Methoxychlor is a manufactured chemical and does not occur naturally in the environment. It is a pale-yellow powder with a slightly fruity or musty odor. Methoxychlor is used as an insecticide against flies, mosquitoes, cockroaches, chiggers, and a wide variety of other insects. It is used on agricultural crops, livestock, animal feed, grain storage, home gardens, and on pets. Trade names for methoxychlor include DMDT, Marlate, and Metox.
Fate & Transport
- Methoxychlor enters the environment when it is applied to agricultural crops, farm animals, and home gardens as a pesticide.
- Methoxychlor doesn't dissolve easily in water.
- It sticks strongly to soil particles and does not easily evaporate into the air.
- Methoxychlor breaks down slowly in air, water, and soil by sunlight and microscopic organisms. It may take several months.
- Levels of methoxychlor can build up in algae, bacteria, snails, clams, and some fish, but it is usually transformed into other substances and rapidly released from their bodies.
- Most people are not exposed to methoxychlor regularly.
- It is not usually detected in air or water.
- Low levels are sometimes found in food.
- People who work in factories that make methoxychlor or products containing it may breathe it in the air or get it on their skin.
- People who work on, or live near, farms that use methoxychlor on crops or livestock may be exposed to it in air, soil, or water.
- Individuals who use pesticides containing methoxychlor for home gardening or for spraying pets may also be exposed to above-average levels.
- Air, surface water, or soil near waste sites may also contain higher levels.
There is very little information about how methoxychlor affects people's health. In animals, exposure to very high levels of methoxychlor produced neurologic effects such as tremors, convulsions, and seizures. Because methoxychlor is broken down quickly in the body, you are not likely to experience neurologic effects unless you are exposed to very high levels.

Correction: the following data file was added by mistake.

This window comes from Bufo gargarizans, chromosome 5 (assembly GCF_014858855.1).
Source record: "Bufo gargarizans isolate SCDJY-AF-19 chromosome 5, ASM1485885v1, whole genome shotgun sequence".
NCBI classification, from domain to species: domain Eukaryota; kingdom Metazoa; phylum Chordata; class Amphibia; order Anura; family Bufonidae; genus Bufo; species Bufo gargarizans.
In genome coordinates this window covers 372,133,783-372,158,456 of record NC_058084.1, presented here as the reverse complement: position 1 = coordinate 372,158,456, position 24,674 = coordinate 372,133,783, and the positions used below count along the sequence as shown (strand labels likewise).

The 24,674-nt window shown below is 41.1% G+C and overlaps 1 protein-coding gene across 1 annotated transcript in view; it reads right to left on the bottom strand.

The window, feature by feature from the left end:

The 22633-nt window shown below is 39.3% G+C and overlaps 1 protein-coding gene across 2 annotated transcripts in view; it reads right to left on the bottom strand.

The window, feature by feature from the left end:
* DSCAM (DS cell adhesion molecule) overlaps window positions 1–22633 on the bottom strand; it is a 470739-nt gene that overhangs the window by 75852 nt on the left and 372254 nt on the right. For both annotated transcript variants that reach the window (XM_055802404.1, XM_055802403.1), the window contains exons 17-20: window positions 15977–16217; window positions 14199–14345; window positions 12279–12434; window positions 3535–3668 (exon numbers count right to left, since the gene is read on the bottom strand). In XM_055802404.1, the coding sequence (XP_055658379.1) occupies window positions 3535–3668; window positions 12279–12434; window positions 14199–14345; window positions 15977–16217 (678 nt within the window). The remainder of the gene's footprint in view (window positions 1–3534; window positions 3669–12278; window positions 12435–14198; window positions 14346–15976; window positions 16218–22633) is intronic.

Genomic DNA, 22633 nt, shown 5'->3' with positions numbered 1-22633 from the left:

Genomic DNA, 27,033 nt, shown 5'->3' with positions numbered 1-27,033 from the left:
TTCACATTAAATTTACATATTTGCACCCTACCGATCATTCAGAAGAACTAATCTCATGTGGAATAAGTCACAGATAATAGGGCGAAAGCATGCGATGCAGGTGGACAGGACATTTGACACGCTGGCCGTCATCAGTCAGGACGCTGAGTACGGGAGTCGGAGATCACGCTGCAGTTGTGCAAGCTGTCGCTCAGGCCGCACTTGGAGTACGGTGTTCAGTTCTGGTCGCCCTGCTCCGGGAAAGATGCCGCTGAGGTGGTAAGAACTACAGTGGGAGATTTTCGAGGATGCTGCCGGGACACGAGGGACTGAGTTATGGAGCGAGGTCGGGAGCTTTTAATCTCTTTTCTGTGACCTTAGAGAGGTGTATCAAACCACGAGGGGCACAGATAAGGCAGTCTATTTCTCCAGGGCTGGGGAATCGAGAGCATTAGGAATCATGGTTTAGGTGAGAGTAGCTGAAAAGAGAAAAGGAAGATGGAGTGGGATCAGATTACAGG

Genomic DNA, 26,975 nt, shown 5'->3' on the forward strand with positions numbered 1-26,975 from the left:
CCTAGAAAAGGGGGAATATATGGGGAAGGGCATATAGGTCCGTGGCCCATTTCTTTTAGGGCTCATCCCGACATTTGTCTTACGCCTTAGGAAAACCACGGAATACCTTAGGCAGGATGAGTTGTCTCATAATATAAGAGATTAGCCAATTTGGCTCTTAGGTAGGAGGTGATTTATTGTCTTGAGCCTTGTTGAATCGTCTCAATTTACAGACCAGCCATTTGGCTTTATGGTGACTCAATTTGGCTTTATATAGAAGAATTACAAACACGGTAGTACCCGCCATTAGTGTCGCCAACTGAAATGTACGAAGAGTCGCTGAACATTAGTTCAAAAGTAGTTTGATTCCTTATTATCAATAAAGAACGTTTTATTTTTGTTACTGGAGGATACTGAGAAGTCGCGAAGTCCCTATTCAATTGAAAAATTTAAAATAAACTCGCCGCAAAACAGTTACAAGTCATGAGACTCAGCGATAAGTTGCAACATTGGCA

Animal studies show that exposure to methoxychlor in food or water harms the ovaries and uterus in females, and the testes and prostate in males. Fertility is decreased in both male and female animals. It is expected that these effects could occur following inhalation or skin contact. Reproductive effects have not been reported in people, but effects seen in animals could possibly happen in humans, too.
The International Agency for Research on Cancer has determined that methoxychlor is not classifiable as to its carcinogenicity to humans. Animal and human studies do not provide conclusive evidence about the possible carcinogenicity of methoxychlor.
Laboratory tests can detect methoxychlor in blood, fat, semen, and breast milk. These tests can only detect exposure within 24 hours because methoxychlor leaves your body quickly. These tests do not tell how much methoxychlor you have been exposed to or if it will harm your health. The tests are not routinely available at doctors' offices.
The Environmental Protection Agency (EPA) has set a limit in drinking water of 0.04 parts of methoxychlor per million parts of water (0.04 ppm). EPA advises that children should not drink water containing more than 0.05 ppm for more than one day. Adults should not drink water containing more than 0.2 ppm for longer periods of time (7
years). EPA restricts the amount of methoxychlor that may be released to the environment during burning or by disposal in landfills. EPA requires that spills or accidental releases of methoxychlor to the environment of 1 pound or more must be reported. EPA has also set limits of 1-100 ppm on the amount of methoxychlor that may be present in crops, fruit, vegetables, grains, meats, milk, and food for livestock. The Food and Drug Administration (FDA) limits the amount of methoxychlor in bottled water to 0.1 ppm. The Occupational Safety and Health Administration (OSHA) set a maximum level of 15 milligrams of methoxychlor per cubic meter (mg/m3) of workplace air for an 8-hour workday over a 40-hour workweek. The American Conference of Governmental and Industrial Hygienists (ACGIH) has set a maximum level of 10 mg/m3 in workplace air.
Information excerpted from
Toxicological Profile for Methoxychlor 1994
Agency for Toxic Substances and Disease Registry
United States Public Health Service